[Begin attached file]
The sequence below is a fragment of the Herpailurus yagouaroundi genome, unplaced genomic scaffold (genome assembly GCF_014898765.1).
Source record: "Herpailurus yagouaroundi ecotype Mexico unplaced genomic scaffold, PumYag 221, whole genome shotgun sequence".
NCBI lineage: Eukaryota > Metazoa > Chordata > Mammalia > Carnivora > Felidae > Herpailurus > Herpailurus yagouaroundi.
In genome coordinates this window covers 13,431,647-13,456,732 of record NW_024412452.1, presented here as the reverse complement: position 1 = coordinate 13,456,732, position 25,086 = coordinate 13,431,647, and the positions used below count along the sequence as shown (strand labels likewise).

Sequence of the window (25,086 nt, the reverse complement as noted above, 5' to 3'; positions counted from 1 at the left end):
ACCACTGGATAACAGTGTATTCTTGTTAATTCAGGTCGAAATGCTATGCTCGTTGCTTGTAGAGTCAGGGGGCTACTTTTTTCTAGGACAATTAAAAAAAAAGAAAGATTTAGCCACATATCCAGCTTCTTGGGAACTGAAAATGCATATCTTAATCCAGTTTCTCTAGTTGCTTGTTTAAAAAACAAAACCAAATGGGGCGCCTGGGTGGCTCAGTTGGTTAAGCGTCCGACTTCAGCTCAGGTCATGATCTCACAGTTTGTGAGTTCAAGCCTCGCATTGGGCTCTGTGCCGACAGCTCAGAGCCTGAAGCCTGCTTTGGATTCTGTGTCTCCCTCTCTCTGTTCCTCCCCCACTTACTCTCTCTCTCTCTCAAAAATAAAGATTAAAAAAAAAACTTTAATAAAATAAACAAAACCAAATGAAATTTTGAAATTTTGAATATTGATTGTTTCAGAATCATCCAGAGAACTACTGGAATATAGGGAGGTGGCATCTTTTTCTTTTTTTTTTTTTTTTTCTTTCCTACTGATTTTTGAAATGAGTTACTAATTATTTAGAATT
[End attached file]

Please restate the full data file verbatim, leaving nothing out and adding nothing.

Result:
The sequence below is a fragment of the Herpailurus yagouaroundi genome, unplaced genomic scaffold (genome assembly GCF_014898765.1).
Source record: "Herpailurus yagouaroundi ecotype Mexico unplaced genomic scaffold, PumYag 221, whole genome shotgun sequence".
NCBI lineage: Eukaryota > Metazoa > Chordata > Mammalia > Carnivora > Felidae > Herpailurus > Herpailurus yagouaroundi.
In genome coordinates this window covers 13,431,647-13,456,732 of record NW_024412452.1, presented here as the reverse complement: position 1 = coordinate 13,456,732, position 25,086 = coordinate 13,431,647, and the positions used below count along the sequence as shown (strand labels likewise).

Sequence of the window (25,086 nt, the reverse complement as noted above, 5' to 3'; positions counted from 1 at the left end):
ACCACTGGATAACAGTGTATTCTTGTTAATTCAGGTCGAAATGCTATGCTCGTTGCTTGTAGAGTCAGGGGGCTACTTTTTTCTAGGACAATTAAAAAAAAAGAAAGATTTAGCCACATATCCAGCTTCTTGGGAACTGAAAATGCATATCTTAATCCAGTTTCTCTAGTTGCTTGTTTAAAAAACAAAACCAAATGGGGCGCCTGGGTGGCTCAGTTGGTTAAGCGTCCGACTTCAGCTCAGGTCATGATCTCACAGTTTGTGAGTTCAAGCCTCGCATTGGGCTCTGTGCCGACAGCTCAGAGCCTGAAGCCTGCTTTGGATTCTGTGTCTCCCTCTCTCTGTTCCTCCCCCACTTACTCTCTCTCTCTCTCAAAAATAAAGATTAAAAAAAAAACTTTAATAAAATAAACAAAACCAAATGAAATTTTGAAATTTTGAATATTGATTGTTTCAGAATCATCCAGAGAACTACTGGAATATAGGGAGGTGGCATCTTTTTCTTTTTTTTTTTTTTTTTCTTTCCTACTGATTTTTGAAATGAGTTACTAATTATTTAGAATT